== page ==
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This book captures the official reports from the European Space Agency (ESA) study, Technologies and Techniques for Psychological Support of astronauts during exploration missions to the Moon and Mars. The study was commissioned by the ESA in 2005 even before the UK Space Agency was formed in 2010. The need for the European Space Agency study of technologies and techniques for psychological support during long-duration exploration missions comes from a human desire for space exploration, which can be realised in the near future. This undertaking is honourable and exciting but is challenging even for the most mentally prepared and trained astronauts and cosmonauts. The crew will travel to where no human has been before, to farther parts of the solar system, and the crew will need to be dependent on each other and aware that they will be without any hope of rescue in case of an unforeseen mentally challenging or life-threatening event. Hence, the challenge extends to scientists and industry to devise techniques and technologies that can support and help the crew on exploration missions. Long-duration exploration missions to the Moon or Mars will pose new critical psychological issues to space crews, compared to Low Earth Orbit flights. Most psychological support measures in use today are employed in-flight. Examples are regular private conferences with psychologists, regular conferences with family, resupplies, uplink of news, visiting crews etc. However due to communication delays and mission characteristics these measures will be possible only in a limited way. Human space exploration is a test of human abilities, specifically, extending our knowledge and understanding of human capabilities and limitations. Therefore much more emphasis will have to be placed on support measures that reduce the risk of mission critical psychological problems. Space mission is also a test of technology and how this can provide efficient support throughout the duration of a long mission. The book consists of three parts: - The first part describes psychological challenges, constraints, existing solutions and their applicability for Mars and Moon missions. - The focus of the second part is a formulation of a global baseline concept for future psychological support. - The third part of the book consolidates information in a global baseline concept for psychological support during exploratory missions with the recommendations and development plan. www.iyawhiteley.com www.biotriz.com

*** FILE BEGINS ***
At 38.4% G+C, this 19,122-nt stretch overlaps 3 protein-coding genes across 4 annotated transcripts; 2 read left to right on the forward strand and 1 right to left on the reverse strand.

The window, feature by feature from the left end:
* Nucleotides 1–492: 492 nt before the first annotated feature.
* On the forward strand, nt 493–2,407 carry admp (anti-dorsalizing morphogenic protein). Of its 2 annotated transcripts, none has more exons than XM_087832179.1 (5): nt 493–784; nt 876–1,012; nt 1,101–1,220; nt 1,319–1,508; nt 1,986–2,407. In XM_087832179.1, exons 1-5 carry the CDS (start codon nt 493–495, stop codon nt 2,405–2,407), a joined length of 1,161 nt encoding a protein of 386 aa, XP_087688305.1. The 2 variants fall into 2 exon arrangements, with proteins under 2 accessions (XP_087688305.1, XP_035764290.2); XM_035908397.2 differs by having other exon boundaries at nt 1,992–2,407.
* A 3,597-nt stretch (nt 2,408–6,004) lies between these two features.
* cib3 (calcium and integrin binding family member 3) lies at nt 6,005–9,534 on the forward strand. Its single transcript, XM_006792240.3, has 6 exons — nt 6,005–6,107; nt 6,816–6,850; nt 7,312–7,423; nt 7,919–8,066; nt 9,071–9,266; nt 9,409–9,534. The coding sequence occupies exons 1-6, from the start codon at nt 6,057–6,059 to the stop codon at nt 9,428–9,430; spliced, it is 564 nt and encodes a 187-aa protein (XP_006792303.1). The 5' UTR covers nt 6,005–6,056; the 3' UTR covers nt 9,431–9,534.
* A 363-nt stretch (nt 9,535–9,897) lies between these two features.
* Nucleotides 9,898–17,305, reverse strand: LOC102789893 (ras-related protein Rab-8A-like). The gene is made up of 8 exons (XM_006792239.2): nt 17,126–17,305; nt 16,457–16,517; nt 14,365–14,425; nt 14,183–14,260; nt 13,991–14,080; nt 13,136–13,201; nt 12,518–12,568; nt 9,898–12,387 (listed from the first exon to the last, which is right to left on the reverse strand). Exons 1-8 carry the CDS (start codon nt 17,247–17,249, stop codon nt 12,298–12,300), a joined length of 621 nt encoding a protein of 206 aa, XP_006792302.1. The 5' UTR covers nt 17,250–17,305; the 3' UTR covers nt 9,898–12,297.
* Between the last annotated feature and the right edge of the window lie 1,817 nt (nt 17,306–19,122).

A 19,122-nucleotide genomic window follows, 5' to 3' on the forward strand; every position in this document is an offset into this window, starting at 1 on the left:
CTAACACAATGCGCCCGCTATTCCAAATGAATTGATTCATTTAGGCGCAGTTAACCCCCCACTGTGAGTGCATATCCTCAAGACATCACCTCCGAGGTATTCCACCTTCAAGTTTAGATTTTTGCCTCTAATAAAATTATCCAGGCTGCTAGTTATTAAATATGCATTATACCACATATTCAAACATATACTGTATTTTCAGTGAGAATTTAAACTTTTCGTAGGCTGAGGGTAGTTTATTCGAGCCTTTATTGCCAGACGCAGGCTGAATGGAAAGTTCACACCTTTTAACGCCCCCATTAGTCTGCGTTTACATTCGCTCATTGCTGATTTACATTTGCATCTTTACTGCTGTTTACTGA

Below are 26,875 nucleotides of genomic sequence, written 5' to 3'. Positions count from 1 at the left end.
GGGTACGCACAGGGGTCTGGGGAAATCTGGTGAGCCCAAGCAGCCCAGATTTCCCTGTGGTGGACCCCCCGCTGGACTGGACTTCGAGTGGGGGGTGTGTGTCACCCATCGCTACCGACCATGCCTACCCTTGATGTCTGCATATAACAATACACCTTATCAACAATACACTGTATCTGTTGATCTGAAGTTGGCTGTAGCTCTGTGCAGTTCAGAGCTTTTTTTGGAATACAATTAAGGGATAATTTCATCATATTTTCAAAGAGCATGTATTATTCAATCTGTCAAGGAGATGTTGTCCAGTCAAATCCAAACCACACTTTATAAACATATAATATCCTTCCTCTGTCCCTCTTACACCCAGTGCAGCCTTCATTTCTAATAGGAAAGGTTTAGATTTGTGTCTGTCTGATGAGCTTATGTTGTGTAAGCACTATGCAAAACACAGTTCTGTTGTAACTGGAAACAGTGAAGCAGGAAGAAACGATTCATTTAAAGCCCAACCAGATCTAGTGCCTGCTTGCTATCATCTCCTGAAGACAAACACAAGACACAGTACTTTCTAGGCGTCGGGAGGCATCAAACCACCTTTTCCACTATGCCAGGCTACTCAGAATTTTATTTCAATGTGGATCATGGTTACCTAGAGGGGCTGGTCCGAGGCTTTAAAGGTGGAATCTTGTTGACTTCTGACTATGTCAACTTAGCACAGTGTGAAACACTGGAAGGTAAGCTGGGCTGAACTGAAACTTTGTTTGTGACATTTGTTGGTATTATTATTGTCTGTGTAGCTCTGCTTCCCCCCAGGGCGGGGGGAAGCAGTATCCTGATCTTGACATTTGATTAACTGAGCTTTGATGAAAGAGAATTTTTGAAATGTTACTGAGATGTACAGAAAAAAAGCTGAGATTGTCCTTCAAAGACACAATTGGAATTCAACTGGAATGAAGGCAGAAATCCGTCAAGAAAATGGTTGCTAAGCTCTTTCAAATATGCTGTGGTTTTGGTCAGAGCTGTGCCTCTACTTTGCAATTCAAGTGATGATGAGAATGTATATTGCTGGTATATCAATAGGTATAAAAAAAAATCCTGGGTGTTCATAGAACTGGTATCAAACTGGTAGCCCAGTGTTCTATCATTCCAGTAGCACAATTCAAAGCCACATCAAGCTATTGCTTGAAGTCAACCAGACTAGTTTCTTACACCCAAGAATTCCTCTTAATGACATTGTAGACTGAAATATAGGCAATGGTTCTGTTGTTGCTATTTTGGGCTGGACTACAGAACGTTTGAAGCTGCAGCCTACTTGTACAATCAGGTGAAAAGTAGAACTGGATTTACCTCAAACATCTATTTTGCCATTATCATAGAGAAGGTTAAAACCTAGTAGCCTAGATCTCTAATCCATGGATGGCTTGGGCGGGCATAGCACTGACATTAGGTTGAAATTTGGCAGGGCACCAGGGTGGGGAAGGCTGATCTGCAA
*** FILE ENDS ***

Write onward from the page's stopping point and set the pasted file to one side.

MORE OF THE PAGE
2018-06-19 By Dr Iya Whiteley

Using interviews with and writings by astronauts and cosmonauts, discusses how viewing the Earth from space and from the moon affect space explorers' perceptions of the world and humanity, and how those changes are likewise felt in ...

Author: Frank White

Publisher: AIAA

ISBN: UOM:39015045976605

Category: Technology & Engineering

Page: 314

View: 632

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Using interviews with and writings by astronauts and cosmonauts, discusses how viewing the Earth from space and from the moon affect space explorers' perceptions of the world and humanity, and how those changes are likewise felt in contemporary society. The author views space exploration and eventual colonization as an inevitable step in the evolution of human society and consciousness, one which offers new perspectives on the problems facing us down here on Earth. Annotation copyrighted by Book News, Inc., Portland, OR
1998 By Frank White

Psychology and Culture During Long-Duration Space Missions (International Academy of Astronautics, Paris, 2009) B.H. Kevles, Almost Heaven: The Story of ...

Author: James A. Dator

Publisher: Springer Science & Business Media

ISBN: 9781461430940

Category: Philosophy

Page: 107

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This title presents a uniquely human perspective on the quest to explore space and to understand the universe through the lens of the arts, humanities, and social sciences. It considers early stories about the universe in various cultures; recent space fiction; the origins and cultural rationale for the space age; experiences of humans in space and their emerging interactions with robots and artificial intelligence; how humans should treat environments and alien life; and the alternative futures of space exploration and settlement.